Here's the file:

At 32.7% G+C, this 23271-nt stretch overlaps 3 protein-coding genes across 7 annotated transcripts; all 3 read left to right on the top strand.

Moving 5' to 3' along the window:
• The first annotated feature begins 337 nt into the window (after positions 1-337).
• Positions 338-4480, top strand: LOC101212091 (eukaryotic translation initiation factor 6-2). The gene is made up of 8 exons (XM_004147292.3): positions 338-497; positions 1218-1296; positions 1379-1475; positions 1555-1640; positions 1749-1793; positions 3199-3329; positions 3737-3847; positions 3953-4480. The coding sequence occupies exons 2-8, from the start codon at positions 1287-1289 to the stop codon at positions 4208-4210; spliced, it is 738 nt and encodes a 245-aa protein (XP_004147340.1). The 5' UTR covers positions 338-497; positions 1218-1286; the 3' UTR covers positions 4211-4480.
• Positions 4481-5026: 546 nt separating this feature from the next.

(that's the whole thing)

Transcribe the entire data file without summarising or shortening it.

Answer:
At 32.7% G+C, this 23271-nt stretch overlaps 3 protein-coding genes across 7 annotated transcripts; all 3 read left to right on the top strand.

Moving 5' to 3' along the window:
• The first annotated feature begins 337 nt into the window (after positions 1-337).
• Positions 338-4480, top strand: LOC101212091 (eukaryotic translation initiation factor 6-2). The gene is made up of 8 exons (XM_004147292.3): positions 338-497; positions 1218-1296; positions 1379-1475; positions 1555-1640; positions 1749-1793; positions 3199-3329; positions 3737-3847; positions 3953-4480. The coding sequence occupies exons 2-8, from the start codon at positions 1287-1289 to the stop codon at positions 4208-4210; spliced, it is 738 nt and encodes a 245-aa protein (XP_004147340.1). The 5' UTR covers positions 338-497; positions 1218-1286; the 3' UTR covers positions 4211-4480.
• Positions 4481-5026: 546 nt separating this feature from the next.